VISTA — The Vista City Council approved a resolution opposing the San Diego Association of Governments’ proposed vehicle-miles-traveled tax during its Nov. 9 meeting.
Councilman John Franklin brought the item forward after responding to numerous complaints from residents, in addition to concerns that the SANDAG board of directors has provided vague answers, or no response at all, to a number of questions regarding a number of elements within its proposed regional transit overhaul.
The Escondido City Council likewise recently adopted a resolution opposing the plan.
SANDAG last year unveiled its 5 Big Moves, also known as the 2021 Regional Plan, calling for a $172 billion investment in public transit. Some of the goals in SANDAG’s regional plan are to increase ridership to 10% of residents and cut greenhouse emissions by 20% to meet state mandates in 2030 and beyond. Currently, ridership from the North County Transit District and the San Diego Metropolitan Transit System is between 2%-3%.
But the agency’s funding mechanisms have come under fire, specifically charging drivers per mile in addition to gasoline taxes, adding managed lanes (toll roads), scrapping highway projects along state Route 78 and Interstate 5 and I-15, and suggesting two voter-approved tax increases in 2022 and 2028, which were discussed during SANDAG’s Oct. 29 meeting.
The vehicle miles traveled (VMT) tax is 2 cents per mile, but the state is also studying a similar tax, which would also be 2 cents per mile. In addition, the Biden administration, through the Build Back Better infrastructure bill, would also include a voluntary vehicle mileage fee program to study the issue. No cost is detailed in the bill.
Franklin, along with Mayor Judy Ritter, the city’s SANDAG representative, and Councilman Joe Green, supported the resolution and railed against the lack of disclosure from SANDAG regarding a number of questions, including: Will the gas tax be repealed or altered so electric vehicle motorists pay a VMT and those in traditional vehicles continue with the gas tax? Is it worth it to have 90% of residents subsidizing just 10% of transit riders? And how will the plan impact low-income residents who often have to drive long distances to work?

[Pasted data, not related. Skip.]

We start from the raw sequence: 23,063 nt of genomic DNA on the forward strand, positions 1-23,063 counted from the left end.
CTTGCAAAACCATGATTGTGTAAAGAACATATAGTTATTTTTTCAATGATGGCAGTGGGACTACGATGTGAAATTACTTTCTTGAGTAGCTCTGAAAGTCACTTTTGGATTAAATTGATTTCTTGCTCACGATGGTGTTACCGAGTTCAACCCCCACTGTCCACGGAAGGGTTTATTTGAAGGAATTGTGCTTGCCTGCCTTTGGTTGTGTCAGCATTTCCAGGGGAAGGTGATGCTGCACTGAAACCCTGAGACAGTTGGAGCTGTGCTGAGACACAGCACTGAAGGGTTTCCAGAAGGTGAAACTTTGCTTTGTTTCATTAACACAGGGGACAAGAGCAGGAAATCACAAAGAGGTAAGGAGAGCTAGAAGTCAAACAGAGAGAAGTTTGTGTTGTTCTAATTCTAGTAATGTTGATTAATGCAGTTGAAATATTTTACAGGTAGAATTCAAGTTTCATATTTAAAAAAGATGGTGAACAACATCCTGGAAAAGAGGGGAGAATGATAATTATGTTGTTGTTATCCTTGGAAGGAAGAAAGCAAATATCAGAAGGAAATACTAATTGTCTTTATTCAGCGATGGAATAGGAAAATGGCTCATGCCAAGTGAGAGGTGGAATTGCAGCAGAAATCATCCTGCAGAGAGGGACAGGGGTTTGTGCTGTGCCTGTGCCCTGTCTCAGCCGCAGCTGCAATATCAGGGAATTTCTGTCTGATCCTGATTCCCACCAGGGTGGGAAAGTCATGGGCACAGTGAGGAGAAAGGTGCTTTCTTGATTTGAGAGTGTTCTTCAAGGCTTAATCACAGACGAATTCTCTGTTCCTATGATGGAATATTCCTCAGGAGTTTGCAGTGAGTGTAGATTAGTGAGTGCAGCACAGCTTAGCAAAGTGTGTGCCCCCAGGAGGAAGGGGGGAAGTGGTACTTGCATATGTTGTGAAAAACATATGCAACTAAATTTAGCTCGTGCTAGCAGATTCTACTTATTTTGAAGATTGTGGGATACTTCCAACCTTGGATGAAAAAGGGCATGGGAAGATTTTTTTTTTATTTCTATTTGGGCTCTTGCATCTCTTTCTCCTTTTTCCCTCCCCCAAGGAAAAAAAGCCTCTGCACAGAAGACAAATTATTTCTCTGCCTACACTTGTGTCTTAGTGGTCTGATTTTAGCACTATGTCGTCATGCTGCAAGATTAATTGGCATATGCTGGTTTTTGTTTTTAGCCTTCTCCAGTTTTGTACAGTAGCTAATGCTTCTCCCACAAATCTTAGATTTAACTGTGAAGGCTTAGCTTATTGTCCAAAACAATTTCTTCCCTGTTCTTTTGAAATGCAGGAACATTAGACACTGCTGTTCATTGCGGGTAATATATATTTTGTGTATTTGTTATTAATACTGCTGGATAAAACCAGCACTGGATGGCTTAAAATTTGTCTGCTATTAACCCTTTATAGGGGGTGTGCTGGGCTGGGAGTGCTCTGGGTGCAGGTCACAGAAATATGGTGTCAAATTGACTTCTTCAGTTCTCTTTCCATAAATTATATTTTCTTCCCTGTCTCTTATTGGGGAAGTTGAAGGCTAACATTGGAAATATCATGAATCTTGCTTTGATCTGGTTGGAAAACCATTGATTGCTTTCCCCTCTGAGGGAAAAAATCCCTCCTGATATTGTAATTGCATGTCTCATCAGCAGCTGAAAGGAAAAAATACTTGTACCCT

All the council members recognize electric vehicle owners must pay “their fair share” to maintain roads and highways. However, Ritter, Franklin and Green don’t support saddling non-EV drivers with an additional tax. Green called it “an undue burden,” especially for lower-income residents.
As for how the miles driven would be tracked, Green, who sits on a SANDAG committee, said it is likely SANDAG could use Bluetooth capabilities, license plate readers or odometer readings submitted to the DMV.
Additionally, Green and Ritter also criticized managed lanes on SR 78, which would include tolls for an HOV lane (requiring three passengers instead of two), congestion pricing and having just one of the three lanes free of charge.
They also questioned how SANDAG would determine the total mileage out of the county, such as those who travel to Mexico, or out of state.
Councilwoman Corrina Contreras, who voted against the resolution, said she could not have a discussion because the council couldn’t answer her questions, no expert from SANDAG was present to comment and she hasn’t read the full plan.
Contreras also said the issue is centered on a difference in political ideology and that has no place in the discussion. She believes the VMT tax could be a relief to some motorists, but she won’t support the resolution without more information.
However, Ritter told Contreras those concerns have been brought up to the SANDAG board but it refused to answer, which is why the council is sending formal opposition to the plan.
“My email is blowing up against it,” Ritter added. “I got one in support. I had so many emails I gave up responding. I worry the VMT is going to hurt people who have to drive the most. People who don’t have money will be hurt the most by this.”
Councilwoman Katie Melendez abstained from the vote but mostly agreed with Contreras’ positions. One of her main concerns was the environmental impacts and without that information, she wasn’t comfortable voting either way on the resolution.